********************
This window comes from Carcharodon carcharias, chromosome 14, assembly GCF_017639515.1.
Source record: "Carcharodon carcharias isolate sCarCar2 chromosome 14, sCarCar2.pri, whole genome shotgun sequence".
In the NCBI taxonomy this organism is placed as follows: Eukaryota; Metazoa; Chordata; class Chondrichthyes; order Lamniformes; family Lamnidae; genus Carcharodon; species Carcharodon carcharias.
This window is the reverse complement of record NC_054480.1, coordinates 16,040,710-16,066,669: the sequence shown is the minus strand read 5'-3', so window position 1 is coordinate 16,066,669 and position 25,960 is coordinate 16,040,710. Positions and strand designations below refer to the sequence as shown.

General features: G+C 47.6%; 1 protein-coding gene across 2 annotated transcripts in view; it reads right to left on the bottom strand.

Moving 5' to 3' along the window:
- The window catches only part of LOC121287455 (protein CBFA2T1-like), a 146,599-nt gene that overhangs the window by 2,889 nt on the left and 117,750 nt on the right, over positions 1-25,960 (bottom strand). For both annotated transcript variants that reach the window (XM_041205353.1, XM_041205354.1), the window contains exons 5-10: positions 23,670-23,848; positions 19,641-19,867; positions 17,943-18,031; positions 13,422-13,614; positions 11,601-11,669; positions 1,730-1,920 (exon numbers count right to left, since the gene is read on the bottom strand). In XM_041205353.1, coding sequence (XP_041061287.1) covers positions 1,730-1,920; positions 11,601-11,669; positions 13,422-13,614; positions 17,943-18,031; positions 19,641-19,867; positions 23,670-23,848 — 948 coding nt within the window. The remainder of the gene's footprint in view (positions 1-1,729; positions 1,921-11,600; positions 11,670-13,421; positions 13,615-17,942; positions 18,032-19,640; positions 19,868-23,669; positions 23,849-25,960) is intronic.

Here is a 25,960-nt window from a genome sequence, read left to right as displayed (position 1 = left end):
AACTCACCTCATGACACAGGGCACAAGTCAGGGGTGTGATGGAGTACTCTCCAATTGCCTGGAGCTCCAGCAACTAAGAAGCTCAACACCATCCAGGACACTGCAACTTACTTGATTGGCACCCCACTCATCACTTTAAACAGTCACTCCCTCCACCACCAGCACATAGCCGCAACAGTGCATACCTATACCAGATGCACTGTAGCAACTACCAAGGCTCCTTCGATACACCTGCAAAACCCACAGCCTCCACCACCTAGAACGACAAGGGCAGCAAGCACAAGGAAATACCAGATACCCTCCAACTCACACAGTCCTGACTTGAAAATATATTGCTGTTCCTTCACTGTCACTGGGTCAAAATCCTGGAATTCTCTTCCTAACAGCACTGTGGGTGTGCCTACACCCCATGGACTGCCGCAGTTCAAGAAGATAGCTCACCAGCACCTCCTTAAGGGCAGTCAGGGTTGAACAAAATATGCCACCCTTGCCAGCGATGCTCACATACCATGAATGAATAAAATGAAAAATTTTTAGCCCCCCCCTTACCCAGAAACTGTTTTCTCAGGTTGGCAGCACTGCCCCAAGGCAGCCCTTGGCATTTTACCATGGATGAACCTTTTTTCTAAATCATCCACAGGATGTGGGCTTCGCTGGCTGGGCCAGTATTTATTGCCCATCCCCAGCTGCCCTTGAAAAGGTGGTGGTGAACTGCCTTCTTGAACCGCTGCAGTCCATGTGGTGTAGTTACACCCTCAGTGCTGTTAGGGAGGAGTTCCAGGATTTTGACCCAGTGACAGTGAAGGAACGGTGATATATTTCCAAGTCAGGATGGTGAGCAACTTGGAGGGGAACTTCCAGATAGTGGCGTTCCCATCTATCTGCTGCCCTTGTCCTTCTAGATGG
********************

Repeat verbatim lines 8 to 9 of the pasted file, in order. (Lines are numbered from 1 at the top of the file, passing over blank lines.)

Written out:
Here is a 25,960-nt window from a genome sequence, read left to right as displayed (position 1 = left end):
AACTCACCTCATGACACAGGGCACAAGTCAGGGGTGTGATGGAGTACTCTCCAATTGCCTGGAGCTCCAGCAACTAAGAAGCTCAACACCATCCAGGACACTGCAACTTACTTGATTGGCACCCCACTCATCACTTTAAACAGTCACTCCCTCCACCACCAGCACATAGCCGCAACAGTGCATACCTATACCAGATGCACTGTAGCAACTACCAAGGCTCCTTCGATACACCTGCAAAACCCACAGCCTCCACCACCTAGAACGACAAGGGCAGCAAGCACAAGGAAATACCAGATACCCTCCAACTCACACAGTCCTGACTTGAAAATATATTGCTGTTCCTTCACTGTCACTGGGTCAAAATCCTGGAATTCTCTTCCTAACAGCACTGTGGGTGTGCCTACACCCCATGGACTGCCGCAGTTCAAGAAGATAGCTCACCAGCACCTCCTTAAGGGCAGTCAGGGTTGAACAAAATATGCCACCCTTGCCAGCGATGCTCACATACCATGAATGAATAAAATGAAAAATTTTTAGCCCCCCCCTTACCCAGAAACTGTTTTCTCAGGTTGGCAGCACTGCCCCAAGGCAGCCCTTGGCATTTTACCATGGATGAACCTTTTTTCTAAATCATCCACAGGATGTGGGCTTCGCTGGCTGGGCCAGTATTTATTGCCCATCCCCAGCTGCCCTTGAAAAGGTGGTGGTGAACTGCCTTCTTGAACCGCTGCAGTCCATGTGGTGTAGTTACACCCTCAGTGCTGTTAGGGAGGAGTTCCAGGATTTTGACCCAGTGACAGTGAAGGAACGGTGATATATTTCCAAGTCAGGATGGTGAGCAACTTGGAGGGGAACTTCCAGATAGTGGCGTTCCCATCTATCTGCTGCCCTTGTCCTTCTAGATGG